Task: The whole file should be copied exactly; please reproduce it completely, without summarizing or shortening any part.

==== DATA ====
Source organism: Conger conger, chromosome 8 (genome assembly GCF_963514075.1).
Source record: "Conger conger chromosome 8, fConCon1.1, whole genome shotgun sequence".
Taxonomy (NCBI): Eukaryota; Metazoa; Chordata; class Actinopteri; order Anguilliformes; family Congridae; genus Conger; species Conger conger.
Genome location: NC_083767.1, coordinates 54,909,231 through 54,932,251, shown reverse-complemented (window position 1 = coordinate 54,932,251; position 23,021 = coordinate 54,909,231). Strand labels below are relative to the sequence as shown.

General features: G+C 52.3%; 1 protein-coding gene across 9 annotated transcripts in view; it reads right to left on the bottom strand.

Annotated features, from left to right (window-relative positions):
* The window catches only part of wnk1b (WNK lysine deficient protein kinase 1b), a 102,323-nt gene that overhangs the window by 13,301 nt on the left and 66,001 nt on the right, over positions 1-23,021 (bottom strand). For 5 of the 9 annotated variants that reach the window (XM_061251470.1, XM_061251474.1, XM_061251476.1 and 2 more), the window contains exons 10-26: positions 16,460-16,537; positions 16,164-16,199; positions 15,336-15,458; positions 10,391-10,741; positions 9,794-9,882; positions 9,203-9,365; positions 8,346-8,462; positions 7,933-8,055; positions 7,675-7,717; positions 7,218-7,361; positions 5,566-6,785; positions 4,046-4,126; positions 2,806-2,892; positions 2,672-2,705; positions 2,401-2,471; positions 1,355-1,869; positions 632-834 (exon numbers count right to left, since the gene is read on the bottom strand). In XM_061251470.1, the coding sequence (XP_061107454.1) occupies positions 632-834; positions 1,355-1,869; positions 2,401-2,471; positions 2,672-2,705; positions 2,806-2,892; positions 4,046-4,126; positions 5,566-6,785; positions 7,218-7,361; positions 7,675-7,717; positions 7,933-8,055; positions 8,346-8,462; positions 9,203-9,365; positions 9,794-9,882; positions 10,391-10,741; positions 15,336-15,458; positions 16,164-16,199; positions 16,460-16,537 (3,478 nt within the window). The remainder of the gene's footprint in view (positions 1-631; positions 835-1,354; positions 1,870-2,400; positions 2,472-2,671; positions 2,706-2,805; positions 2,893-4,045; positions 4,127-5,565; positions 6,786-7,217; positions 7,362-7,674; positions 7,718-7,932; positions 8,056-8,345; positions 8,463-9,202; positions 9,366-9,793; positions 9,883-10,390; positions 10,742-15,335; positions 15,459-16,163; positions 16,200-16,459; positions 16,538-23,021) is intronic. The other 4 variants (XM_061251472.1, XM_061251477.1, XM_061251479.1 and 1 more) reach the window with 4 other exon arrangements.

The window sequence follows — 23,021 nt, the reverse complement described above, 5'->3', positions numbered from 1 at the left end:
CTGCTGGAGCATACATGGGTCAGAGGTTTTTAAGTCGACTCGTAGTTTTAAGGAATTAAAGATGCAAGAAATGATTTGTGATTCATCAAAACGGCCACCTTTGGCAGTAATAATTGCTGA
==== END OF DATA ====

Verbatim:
Source organism: Conger conger, chromosome 8 (genome assembly GCF_963514075.1).
Source record: "Conger conger chromosome 8, fConCon1.1, whole genome shotgun sequence".
Taxonomy (NCBI): Eukaryota; Metazoa; Chordata; class Actinopteri; order Anguilliformes; family Congridae; genus Conger; species Conger conger.
Genome location: NC_083767.1, coordinates 54,909,231 through 54,932,251, shown reverse-complemented (window position 1 = coordinate 54,932,251; position 23,021 = coordinate 54,909,231). Strand labels below are relative to the sequence as shown.

General features: G+C 52.3%; 1 protein-coding gene across 9 annotated transcripts in view; it reads right to left on the bottom strand.

Annotated features, from left to right (window-relative positions):
* The window catches only part of wnk1b (WNK lysine deficient protein kinase 1b), a 102,323-nt gene that overhangs the window by 13,301 nt on the left and 66,001 nt on the right, over positions 1-23,021 (bottom strand). For 5 of the 9 annotated variants that reach the window (XM_061251470.1, XM_061251474.1, XM_061251476.1 and 2 more), the window contains exons 10-26: positions 16,460-16,537; positions 16,164-16,199; positions 15,336-15,458; positions 10,391-10,741; positions 9,794-9,882; positions 9,203-9,365; positions 8,346-8,462; positions 7,933-8,055; positions 7,675-7,717; positions 7,218-7,361; positions 5,566-6,785; positions 4,046-4,126; positions 2,806-2,892; positions 2,672-2,705; positions 2,401-2,471; positions 1,355-1,869; positions 632-834 (exon numbers count right to left, since the gene is read on the bottom strand). In XM_061251470.1, the coding sequence (XP_061107454.1) occupies positions 632-834; positions 1,355-1,869; positions 2,401-2,471; positions 2,672-2,705; positions 2,806-2,892; positions 4,046-4,126; positions 5,566-6,785; positions 7,218-7,361; positions 7,675-7,717; positions 7,933-8,055; positions 8,346-8,462; positions 9,203-9,365; positions 9,794-9,882; positions 10,391-10,741; positions 15,336-15,458; positions 16,164-16,199; positions 16,460-16,537 (3,478 nt within the window). The remainder of the gene's footprint in view (positions 1-631; positions 835-1,354; positions 1,870-2,400; positions 2,472-2,671; positions 2,706-2,805; positions 2,893-4,045; positions 4,127-5,565; positions 6,786-7,217; positions 7,362-7,674; positions 7,718-7,932; positions 8,056-8,345; positions 8,463-9,202; positions 9,366-9,793; positions 9,883-10,390; positions 10,742-15,335; positions 15,459-16,163; positions 16,200-16,459; positions 16,538-23,021) is intronic. The other 4 variants (XM_061251472.1, XM_061251477.1, XM_061251479.1 and 1 more) reach the window with 4 other exon arrangements.

The window sequence follows — 23,021 nt, the reverse complement described above, 5'->3', positions numbered from 1 at the left end:
CTGCTGGAGCATACATGGGTCAGAGGTTTTTAAGTCGACTCGTAGTTTTAAGGAATTAAAGATGCAAGAAATGATTTGTGATTCATCAAAACGGCCACCTTTGGCAGTAATAATTGCTGA